American Voters: Don’t Look to Europe as a Model
The United States election campaign is focused primarily on how much the next president will spend and the measures to combat coronavirus. Both issues should point to one conclusion: unlike what candidate Biden wants to do, the next United States president should not copy the European Union.
As we face a second wave of coronavirus outbreak in Europe, we know that the March measures and aggressive lockdowns were a grave mistake.
The European economy is on the verge of a double-dip recession: the unemployment rate is at 8.1 percent compared to 7.8 percent in the United States but the European Union still has around 10 million furloughed jobs. Real unemployment, if we use the same calculation as in the United States, is closer to 11 percent.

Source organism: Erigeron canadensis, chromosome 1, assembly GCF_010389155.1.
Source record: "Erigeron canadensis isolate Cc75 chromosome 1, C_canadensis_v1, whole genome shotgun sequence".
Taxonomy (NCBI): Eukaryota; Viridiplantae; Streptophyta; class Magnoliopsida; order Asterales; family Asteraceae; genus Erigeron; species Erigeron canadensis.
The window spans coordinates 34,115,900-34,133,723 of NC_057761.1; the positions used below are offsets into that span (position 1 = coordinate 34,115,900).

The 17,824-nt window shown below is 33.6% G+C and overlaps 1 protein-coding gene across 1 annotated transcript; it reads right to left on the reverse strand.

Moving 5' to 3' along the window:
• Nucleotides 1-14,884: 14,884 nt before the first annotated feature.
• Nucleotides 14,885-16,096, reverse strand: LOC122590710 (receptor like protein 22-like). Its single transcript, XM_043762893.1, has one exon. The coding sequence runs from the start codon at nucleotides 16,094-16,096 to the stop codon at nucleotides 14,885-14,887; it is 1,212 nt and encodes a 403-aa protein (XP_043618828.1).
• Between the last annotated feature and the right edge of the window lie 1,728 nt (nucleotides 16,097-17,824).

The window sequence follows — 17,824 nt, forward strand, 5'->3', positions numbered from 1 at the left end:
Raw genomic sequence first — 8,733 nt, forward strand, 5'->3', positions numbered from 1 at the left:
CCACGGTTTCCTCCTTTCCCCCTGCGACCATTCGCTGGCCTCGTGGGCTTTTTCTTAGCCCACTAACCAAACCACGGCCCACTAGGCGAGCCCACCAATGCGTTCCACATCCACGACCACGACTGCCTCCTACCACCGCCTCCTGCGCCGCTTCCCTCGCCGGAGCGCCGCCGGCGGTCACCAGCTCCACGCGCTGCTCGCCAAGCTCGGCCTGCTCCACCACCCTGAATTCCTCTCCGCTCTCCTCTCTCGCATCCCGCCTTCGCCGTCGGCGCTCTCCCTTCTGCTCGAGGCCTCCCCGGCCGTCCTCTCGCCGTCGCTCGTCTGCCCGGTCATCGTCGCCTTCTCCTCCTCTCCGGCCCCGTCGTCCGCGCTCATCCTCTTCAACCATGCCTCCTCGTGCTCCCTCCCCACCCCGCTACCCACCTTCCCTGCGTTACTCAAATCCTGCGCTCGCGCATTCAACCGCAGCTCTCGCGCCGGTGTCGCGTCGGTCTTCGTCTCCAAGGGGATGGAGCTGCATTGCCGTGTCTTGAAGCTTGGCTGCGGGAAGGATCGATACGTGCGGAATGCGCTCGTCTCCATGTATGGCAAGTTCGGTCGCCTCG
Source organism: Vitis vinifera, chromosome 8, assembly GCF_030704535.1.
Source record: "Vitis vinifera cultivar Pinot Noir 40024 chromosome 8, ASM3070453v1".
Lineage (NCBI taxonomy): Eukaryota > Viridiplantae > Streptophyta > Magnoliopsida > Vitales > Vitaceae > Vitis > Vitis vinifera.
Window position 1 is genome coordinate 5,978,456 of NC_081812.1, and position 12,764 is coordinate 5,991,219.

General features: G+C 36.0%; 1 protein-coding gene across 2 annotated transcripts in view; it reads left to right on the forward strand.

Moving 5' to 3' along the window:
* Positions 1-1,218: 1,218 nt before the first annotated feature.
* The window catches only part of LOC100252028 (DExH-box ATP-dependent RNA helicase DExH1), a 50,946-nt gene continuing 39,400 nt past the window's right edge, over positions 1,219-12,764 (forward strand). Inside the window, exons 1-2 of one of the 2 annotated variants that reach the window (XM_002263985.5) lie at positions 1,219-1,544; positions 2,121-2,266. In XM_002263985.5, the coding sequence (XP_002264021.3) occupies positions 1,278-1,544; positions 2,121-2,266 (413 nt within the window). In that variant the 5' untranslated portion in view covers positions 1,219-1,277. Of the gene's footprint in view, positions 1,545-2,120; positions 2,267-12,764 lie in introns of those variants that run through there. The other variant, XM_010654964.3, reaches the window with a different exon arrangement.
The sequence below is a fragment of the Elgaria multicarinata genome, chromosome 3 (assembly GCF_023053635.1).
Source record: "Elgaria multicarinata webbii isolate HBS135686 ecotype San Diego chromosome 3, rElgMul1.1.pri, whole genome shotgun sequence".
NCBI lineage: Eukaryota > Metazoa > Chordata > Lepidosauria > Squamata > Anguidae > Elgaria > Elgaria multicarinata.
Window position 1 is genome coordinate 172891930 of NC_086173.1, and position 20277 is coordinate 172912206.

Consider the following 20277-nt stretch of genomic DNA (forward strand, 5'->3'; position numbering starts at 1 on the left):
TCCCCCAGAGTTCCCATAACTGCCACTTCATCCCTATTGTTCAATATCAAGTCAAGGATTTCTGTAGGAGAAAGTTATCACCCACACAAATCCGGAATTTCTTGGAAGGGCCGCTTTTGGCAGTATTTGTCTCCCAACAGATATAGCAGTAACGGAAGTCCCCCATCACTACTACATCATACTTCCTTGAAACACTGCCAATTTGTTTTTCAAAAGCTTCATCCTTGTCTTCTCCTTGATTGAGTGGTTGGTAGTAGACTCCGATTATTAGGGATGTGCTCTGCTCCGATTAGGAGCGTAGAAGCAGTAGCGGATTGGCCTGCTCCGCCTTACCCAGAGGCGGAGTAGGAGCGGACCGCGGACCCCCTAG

Politicians tend to say that public healthcare and government spending are the solution to this crisis. However, that is contradicted by the fact that Belgium, one of the countries with the highest public spending in the world, has 36 percent more deaths per million inhabitants than the United States. Conversely, South Korea, one of the countries with the lowest government and per capita healthcare spending is leading the pandemic fight with fewer deaths (only 457 in a country of 51.8 million citizens).
Control of the pandemic cannot come from misguided government intervention in the economy or inefficient lockdowns. The Financial Times recently showed how countries with simple but ef
Article from Mises Wire